Quantcast

Gay Activists Split on Obama | The Nation

  •  

Gay Activists Split on Obama

  • Share
  • Decrease text size Increase text size

Next on the agenda is the infamous "don't ask, don't tell" policy, which prohibits gays and lesbians from serving openly in the military. Despite President Obama's promise to end the policy, he and Harry Reid, Senate majority leader, have punted on the question of who should lead on this issue. To Mixner, this is just a game of "political football." "President Obama is waiting for Congress to get a bill to his desk; Reid is saying show us leadership," he said. "I say a pox on both of their houses."

About the Author

Eric Naing
Eric Naing is a freelance journalist based in Washington, DC. His work has appeared in newspapers such as the...

Mixner believes Obama has the power to end the policy right now but chooses not to do so. All the president would have to do is immediately cut off funding for all prosecution of gays and lesbians in the military and issue a stop loss order--essentially forcing Congress to act.

A bill to repeal DADT has been introduced in the House by Iraq War veteran and Pennsylvania Representative Patrick Murphy; and The Advocate has recently reported that the White House is in discussions with Connecticut Senator Joseph Lieberman, a longtime foe of DADT, about ending the policy.

But while this process lurches forward, soldiers like Lt. Dan Choi are still being forced out of the armed services. Then there are cases like Eric (who asked to be identified by his first name only), a 23-year-old Navy linguist who showed up in uniform at a DADT protest on October 10 even though he lives in constant fear of losing his job. "People are being oppressed for their lifestyle," he said. "Being in the military is not a 9-to-5 job. You have to do it all the time."

The final demand from LGBT activists is the repeal of the 1996 Defense of Marriage Act, which defines marriage as a legal union between one man and one woman. Over 1,000 rights are guaranteed to legally married couples. Without these rights, seemingly routine actions like a hospital visit become a nightmare for LGBT families. This is why Katie Edwards of Virginia marched to the Capitol on October 11 with her partner, Julie, and their 2-month-old son, Lincoln. "Our son is who's hurt by all this," said Katie. "I need to be able to take care of him if he gets sick, but I'm not the biological mother so I don't have the same rights to him as Julie does."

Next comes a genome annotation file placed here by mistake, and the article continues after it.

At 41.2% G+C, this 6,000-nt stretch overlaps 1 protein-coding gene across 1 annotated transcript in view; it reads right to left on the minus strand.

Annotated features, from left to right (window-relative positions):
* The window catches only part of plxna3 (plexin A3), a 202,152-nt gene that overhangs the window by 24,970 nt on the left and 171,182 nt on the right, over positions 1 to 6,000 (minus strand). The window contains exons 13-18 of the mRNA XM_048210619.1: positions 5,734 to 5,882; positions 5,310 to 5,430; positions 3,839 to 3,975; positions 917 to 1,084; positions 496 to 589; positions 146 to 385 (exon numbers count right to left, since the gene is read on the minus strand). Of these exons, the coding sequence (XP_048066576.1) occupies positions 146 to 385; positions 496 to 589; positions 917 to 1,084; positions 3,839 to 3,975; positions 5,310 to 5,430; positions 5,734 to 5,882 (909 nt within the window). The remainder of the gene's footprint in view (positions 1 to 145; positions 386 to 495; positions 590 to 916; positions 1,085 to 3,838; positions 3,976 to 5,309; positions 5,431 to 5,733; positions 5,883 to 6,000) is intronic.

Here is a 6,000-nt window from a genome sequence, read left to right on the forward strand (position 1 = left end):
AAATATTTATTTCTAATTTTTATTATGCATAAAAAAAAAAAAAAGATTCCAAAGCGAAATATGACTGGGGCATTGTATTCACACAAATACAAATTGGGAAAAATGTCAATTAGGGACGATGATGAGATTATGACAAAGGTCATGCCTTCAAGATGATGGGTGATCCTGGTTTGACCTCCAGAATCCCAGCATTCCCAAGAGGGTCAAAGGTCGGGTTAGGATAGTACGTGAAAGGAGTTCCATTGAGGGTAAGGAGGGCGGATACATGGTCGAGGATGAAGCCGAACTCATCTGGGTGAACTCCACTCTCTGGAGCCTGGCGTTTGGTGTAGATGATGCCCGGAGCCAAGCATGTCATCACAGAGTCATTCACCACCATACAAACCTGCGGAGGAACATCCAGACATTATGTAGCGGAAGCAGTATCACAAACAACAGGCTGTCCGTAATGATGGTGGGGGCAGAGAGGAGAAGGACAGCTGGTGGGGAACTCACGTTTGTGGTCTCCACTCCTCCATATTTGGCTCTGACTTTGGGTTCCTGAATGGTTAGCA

In his speech, President Obama called on Congress to repeal DOMA. Congress, however, hasn't gotten very far. Representative Jerry Nadler of New York has introduced legislation in the House creating the Respect for Marriage Act of 2009, but many lawmakers, including Frank, say the time isn't right.

Joe Lyman, a volunteer with the LGBT activist group Join the Impact, led a panel discussion on DOMA as part of the activist-organizing activities on October 10 and was equally dim on the short-term prospects of Respect for Marriage legislation. "I don't think it will happen in the near future," Lyman said. "Possibly in the Obama administration, but on this issue in particular you're more likely to see more victories on the state level."

But even these state-level victories can be fleeting as the upcoming votes in Washington and Maine, as well as the success of Proposition 8 in California, show.

This is why Cleve Jones, longtime LGBT rights activist and lead organizer of the march, has criticized the state-by-state strategy as "incomplete and impermanent." "True equality can only come from the federal government," he said. Jones's more federally focused strategy has been picked up by a younger generation of LGBT activists such as 25-year-old Wayne Ting, who is on the executive board of Equality Across America, the group behind the march.

"People here are done with compromise," said Ting. "There's no halfway on equality. Either you're a politician who believes in full equality in all fifty states or do not. That's it."

With Congressional midterm elections looming, Jones believes the LGBT movement can't afford to wait anymore. "A door opened with the election of Barack Obama and the Democratic majority in both houses, the fortieth anniversary of Stonewall, the film Milk, Proposition 8--all of these things combined to open a door," Jones said. "That door is swinging shut already."

  • Share
  • Decrease text size Increase text size